CSR Initiatives Cut Food Waste by 40% in Major Retail Chains

May 23, 2024

How CSR Practices Are Revolutionizing the Retail Industry

Corporate Social Responsibility (CSR) efforts have led to a significant 40% reduction in food waste, showcasing the transformative impact of sustainable practices in major retail chains. In this exclusive interview, Alice Vachet, a CSR impact contractor and the eco-friendly podcaster behind “L’Empreinte,” shares her insights on the journey and future of CSR in retail.

What inspired your transition from digital communications to sustainability and CSR?

It all started when I was confronted with a massive issue of food waste in my previous job. This experience opened my eyes to the importance of sustainability, and I realized it was a subject I could no longer ignore. At the time, I was working on digital issues, not sustainability. This led me to join, the CSR department alongside Bertrand Swiderski. Together, we built something meaningful. Transitioning to CSR in a large organization was challenging, but we managed. My role eventually evolved to split between digital communications and CSR, making my work incredibly fulfilling.

Can you share a pivotal moment that influenced your commitment to CSR?

The issue of food waste in retail was a significant turning point. I’ve always been environmentally conscious, even if I didn’t label it as such. My lifestyle and values naturally aligned with sustainability principles. My awareness deepened during my time at Carrefour, which was doing a lot in terms of CSR but not communicating it. Bertrand Swiderski preferred action over publicity. My role became about bridging this communication gap, ensuring transparency without making it seem like a marketing ploy.

On a personal note, do you have any initiatives in mind?

I run a podcast called L’Empreinte, where I interview CEOs from major companies. While I don’t want to single out any particular initiative, I believe true ecological progress requires open sharing of such innovations. There’s no room for competition in sustainability; it’s about collective progress. With over 200 episodes, there are countless examples, but the essence remains the same: fostering open, sustainable practices.

How did the podcast come about?

L’Empreinte was co-created with Bababam Studios. Pierre Orlac’h , the founder, approached me with the idea of a brand-focused podcast. He gave me complete creative freedom, allowing me to shift the focus to social and environmental issues. This approach resonated well, leading to a decade-long journey. It’s a unique space where we can discuss brand actions candidly, avoiding greenwashing and addressing real issues.

How do you adapt your message for an event like SIAL?

At events like SIAL, I focus on issues relevant to the audience, such as food waste, pesticides, and sustainable packaging. It’s about addressing how we can consume better, support local agriculture, and ensure access to organic food. The food sector is crucial because it directly impacts our lives, yet it often gets overlooked in terms of spending priorities.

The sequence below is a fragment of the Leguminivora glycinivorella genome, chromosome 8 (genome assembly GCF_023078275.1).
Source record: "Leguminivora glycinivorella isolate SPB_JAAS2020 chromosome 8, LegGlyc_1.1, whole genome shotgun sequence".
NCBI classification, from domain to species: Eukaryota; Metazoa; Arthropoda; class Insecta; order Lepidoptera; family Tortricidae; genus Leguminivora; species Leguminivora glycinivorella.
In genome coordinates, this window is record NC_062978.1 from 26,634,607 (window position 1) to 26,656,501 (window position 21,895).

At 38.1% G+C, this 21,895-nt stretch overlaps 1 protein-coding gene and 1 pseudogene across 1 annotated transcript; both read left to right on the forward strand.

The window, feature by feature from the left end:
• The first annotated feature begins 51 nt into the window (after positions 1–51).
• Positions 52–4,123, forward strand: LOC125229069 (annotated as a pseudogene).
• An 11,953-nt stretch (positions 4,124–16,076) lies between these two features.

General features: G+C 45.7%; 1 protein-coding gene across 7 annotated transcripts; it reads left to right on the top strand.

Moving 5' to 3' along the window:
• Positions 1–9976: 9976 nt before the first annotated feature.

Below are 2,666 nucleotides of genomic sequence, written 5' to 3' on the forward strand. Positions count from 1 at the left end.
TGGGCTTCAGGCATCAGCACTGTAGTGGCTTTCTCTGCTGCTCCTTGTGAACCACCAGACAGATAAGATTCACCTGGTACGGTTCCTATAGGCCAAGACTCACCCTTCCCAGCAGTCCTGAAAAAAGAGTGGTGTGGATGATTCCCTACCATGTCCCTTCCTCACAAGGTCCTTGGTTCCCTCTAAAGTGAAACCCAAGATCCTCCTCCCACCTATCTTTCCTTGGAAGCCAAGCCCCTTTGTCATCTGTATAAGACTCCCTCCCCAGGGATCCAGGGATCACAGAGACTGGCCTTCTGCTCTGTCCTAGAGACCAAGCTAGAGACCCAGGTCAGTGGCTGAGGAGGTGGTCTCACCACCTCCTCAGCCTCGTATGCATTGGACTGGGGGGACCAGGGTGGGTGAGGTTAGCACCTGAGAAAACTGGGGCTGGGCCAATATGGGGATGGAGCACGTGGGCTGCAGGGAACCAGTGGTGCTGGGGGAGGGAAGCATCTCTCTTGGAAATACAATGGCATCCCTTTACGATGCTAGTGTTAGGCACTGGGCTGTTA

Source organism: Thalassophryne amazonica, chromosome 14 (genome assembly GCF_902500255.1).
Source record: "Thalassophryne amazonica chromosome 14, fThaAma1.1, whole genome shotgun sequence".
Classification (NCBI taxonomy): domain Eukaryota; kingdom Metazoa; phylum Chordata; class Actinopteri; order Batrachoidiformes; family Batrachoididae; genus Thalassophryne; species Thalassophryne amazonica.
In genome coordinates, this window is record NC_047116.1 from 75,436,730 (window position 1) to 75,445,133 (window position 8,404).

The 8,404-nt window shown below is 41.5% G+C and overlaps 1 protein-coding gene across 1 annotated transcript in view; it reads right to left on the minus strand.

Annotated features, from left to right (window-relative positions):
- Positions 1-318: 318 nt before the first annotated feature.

What are the most urgent sustainable development challenges facing the food industry?

Reducing pesticide use, supporting organic farming, and making sustainable food more accessible are top priorities. It’s crucial to address these issues comprehensively, ensuring that responsible food consumption becomes central to our values.

How can events like SIAL help advance sustainable practices in the food sector?

SIAL is a hub of food innovation. It showcases brands investing in sustainable practices and highlights how major players can support startups. Events like these are essential for accelerating the transition to responsible agriculture and consumption, reaching wider audiences, and fostering investment in sustainable innovations.

What role do you see for collaboration in achieving sustainable development goals?

Collaboration between producers, consumers, and regulators is vital. Everyone in the ecosystem, from field to plate, must contribute. It’s not just up to brands or consumers; it’s a collective effort. Businesses, especially large ones, need to invest in this transition. Regulations will follow, making responsible choices more accessible. It’s a chicken-and-egg situation where everyone must play their part.

Can you give some concrete examples to illustrate your points?

Initiatives like delivering surplus food to consumers at lower prices are great, though challenges remain in broader accessibility. Innovations such as bottle deposits and reduced packaging are also important. While there’s always room for more, these steps show significant progress. Events like SIAL allow us to discover and discuss these innovations, pushing us further towards a sustainable future.

What can we expect from your participation in the SIAL round table?

The round table will focus on CSR and ESG issues, moderated in English. It’s about discussing how to accelerate the transition to a more sustainable and inclusive food system. I aim to foster open dialogue, highlight successes, and address challenges. It’s about collaboration, sharing best practices, and driving collective action towards sustainability.

Any final thoughts on the role of collaboration in CSR?

Collaboration is key in CSR. It’s not about competition but about working together to tackle social and environmental challenges. By sharing successes and addressing difficulties openly, we can build stronger coalitions and drive meaningful change. In the end, those brands that commit to sustainability will thrive, benefiting everyone in the long run.

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